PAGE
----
The mass exodus from the New York Police Department continues, as pension fund data shows 3,054 officers have filed retirement paperwork putting it on a pace for more than 4,000 to leave the NYPD this year.
That number would dwarf the 3,846 departures in 2002, the first full year after the 9/11 terror attacks that left 24 NYPD officers dead, the New York Post reported.
"We keep ringing the alarm bell louder and louder, and every month the numbers get worse," Police Benevolent Association President Patrick Lynch told the Post. "We have gone from a staffing problem, to a staffing crisis, and now to a full-blown staffing emergency.
"The city must immediately address the low pay and punishing work schedules that are driving cops out."
Crime and cost of living have combined for an overarching exodus from New York City, according to retired NYPD detective Michael Alcazar, who is now an adjunct professor at John Jay College of Criminal Justice.
"New York has become Dodge City — and those who can are getting out of Dodge — and not just the cops," Alcazar told the Post.
While defund the police movement may have helped get President Joe Biden elected in 2020, crime and staffing issues have forced the NYPD to spend $600 million on uniformed staff overtime in the new fiscal year that began in July, 61% percent more than the $372 million budgeted, according to the Post.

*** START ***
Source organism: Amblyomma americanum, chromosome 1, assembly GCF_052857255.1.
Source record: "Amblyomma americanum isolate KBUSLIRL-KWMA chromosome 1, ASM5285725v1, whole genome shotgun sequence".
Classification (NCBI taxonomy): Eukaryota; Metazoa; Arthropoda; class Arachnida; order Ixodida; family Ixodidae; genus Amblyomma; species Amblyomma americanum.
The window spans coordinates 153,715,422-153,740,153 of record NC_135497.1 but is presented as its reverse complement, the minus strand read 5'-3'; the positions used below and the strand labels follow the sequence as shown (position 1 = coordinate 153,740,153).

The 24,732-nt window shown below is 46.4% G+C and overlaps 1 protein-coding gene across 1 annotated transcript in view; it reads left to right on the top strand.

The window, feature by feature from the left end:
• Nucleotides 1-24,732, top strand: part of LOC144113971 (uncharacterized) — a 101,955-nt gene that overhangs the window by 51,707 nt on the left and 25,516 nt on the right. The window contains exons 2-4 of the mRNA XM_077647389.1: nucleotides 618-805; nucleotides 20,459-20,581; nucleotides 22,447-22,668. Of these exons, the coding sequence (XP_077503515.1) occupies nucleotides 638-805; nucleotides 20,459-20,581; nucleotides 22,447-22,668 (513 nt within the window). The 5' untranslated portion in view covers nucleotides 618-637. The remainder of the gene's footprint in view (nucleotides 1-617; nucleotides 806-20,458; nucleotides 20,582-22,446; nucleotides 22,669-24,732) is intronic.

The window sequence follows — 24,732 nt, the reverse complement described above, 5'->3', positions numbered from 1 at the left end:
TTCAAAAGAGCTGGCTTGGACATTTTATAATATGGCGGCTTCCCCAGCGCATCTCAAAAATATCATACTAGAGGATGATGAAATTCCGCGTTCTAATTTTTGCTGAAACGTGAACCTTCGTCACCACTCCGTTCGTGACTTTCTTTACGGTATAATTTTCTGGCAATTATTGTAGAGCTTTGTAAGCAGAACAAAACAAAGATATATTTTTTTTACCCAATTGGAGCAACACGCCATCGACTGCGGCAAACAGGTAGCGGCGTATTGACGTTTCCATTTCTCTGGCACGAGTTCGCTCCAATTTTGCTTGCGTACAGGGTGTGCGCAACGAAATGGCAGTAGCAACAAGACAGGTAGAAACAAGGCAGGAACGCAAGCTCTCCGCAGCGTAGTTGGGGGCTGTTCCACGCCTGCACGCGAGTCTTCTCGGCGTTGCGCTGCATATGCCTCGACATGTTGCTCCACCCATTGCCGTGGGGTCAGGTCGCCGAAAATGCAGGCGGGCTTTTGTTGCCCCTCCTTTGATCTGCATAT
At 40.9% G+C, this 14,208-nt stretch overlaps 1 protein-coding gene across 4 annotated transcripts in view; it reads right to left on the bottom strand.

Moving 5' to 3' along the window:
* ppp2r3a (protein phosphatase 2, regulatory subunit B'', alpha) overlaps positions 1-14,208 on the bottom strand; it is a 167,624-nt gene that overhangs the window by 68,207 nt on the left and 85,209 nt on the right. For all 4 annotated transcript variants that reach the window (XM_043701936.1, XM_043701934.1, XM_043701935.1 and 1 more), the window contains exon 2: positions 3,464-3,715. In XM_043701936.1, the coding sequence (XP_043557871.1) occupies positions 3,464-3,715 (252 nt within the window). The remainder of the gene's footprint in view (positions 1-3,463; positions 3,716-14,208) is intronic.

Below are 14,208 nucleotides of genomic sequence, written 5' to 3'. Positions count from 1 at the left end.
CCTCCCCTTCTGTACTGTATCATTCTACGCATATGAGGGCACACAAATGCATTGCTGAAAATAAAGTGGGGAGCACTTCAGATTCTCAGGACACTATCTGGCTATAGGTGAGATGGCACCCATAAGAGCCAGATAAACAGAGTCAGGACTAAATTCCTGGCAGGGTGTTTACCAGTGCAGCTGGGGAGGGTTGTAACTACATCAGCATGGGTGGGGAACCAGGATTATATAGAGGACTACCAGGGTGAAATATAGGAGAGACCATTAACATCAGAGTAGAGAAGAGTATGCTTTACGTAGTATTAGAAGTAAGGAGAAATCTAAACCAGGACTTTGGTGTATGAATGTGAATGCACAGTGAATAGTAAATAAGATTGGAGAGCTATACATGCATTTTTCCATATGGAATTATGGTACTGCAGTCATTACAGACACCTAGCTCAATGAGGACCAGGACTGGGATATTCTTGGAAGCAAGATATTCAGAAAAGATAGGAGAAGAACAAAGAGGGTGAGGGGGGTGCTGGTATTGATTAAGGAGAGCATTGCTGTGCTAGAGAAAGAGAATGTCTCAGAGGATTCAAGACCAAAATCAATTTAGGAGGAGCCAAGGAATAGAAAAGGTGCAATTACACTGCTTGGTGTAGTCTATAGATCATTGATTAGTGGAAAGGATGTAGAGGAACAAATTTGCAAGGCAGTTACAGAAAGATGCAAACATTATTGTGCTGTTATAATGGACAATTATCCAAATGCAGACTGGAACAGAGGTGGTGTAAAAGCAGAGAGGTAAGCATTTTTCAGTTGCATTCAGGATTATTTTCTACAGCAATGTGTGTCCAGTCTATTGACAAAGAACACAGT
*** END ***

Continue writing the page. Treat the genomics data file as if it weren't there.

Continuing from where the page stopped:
Last year, NYPD overtime cost $670 million, up from $426 million the year prior.
During the rioting during the 2020 presidential election, NYPD overtime cost $721 million.
"I have no regrets about leaving," a 30-year-old told the Post about leaving for the private sector after just seven years in the NYPD. "From what I hear from the many officers I still speak to, the NYPD has actually somehow become worse in just the few months I've been gone. I didn't even know that was possible. The job has become unsustainable for a lot of people — financially, mentally, everything about it.
"Officers want to have pride in what we do, but pride only goes so far when you're constantly being beat down and treated like a child by the department's incompetent and ignorant leaders and disrespected by the public on a daily basis. When the whole system is working against you, when you can't cover your bills, and never see your family, you start to ask 'Why am I doing this anymore?'"
Early retirement is just as popular as just quitting early before reaching 20 years of full pension, too, according to the report.
There have been 1,426 early retirements this year, up 61% from last year's total of 888.
"The NYPD regularly monitors attrition and plans accordingly to address the loss of officers who retire or leave the Department for a variety of reasons," a department spokesman told the Post. "On Wednesday, the NYPD hired 600 individuals who have already begun their training at the Police Academy."
The new additions are barely covering the early retirements — much less the projected 4,000 quits. The NYPD has hired 1,982 recruits this year, according to the report.
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